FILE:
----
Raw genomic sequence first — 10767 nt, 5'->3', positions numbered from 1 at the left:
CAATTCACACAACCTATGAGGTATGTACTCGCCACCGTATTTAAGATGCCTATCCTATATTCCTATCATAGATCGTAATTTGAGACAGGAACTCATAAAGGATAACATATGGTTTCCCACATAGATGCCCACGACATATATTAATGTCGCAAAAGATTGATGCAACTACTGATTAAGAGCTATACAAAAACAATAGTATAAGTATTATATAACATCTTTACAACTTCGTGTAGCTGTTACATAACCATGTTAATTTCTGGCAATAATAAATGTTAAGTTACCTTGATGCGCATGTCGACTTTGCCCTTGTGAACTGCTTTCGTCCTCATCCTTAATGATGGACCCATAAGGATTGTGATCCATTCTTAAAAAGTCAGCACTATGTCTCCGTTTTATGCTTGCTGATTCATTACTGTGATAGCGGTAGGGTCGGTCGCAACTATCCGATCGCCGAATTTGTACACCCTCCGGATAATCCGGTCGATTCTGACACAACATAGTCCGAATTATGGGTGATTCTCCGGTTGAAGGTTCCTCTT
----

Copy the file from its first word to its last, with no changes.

Raw genomic sequence first — 10767 nt, 5'->3', positions numbered from 1 at the left:
CAATTCACACAACCTATGAGGTATGTACTCGCCACCGTATTTAAGATGCCTATCCTATATTCCTATCATAGATCGTAATTTGAGACAGGAACTCATAAAGGATAACATATGGTTTCCCACATAGATGCCCACGACATATATTAATGTCGCAAAAGATTGATGCAACTACTGATTAAGAGCTATACAAAAACAATAGTATAAGTATTATATAACATCTTTACAACTTCGTGTAGCTGTTACATAACCATGTTAATTTCTGGCAATAATAAATGTTAAGTTACCTTGATGCGCATGTCGACTTTGCCCTTGTGAACTGCTTTCGTCCTCATCCTTAATGATGGACCCATAAGGATTGTGATCCATTCTTAAAAAGTCAGCACTATGTCTCCGTTTTATGCTTGCTGATTCATTACTGTGATAGCGGTAGGGTCGGTCGCAACTATCCGATCGCCGAATTTGTACACCCTCCGGATAATCCGGTCGATTCTGACACAACATAGTCCGAATTATGGGTGATTCTCCGGTTGAAGGTTCCTCTT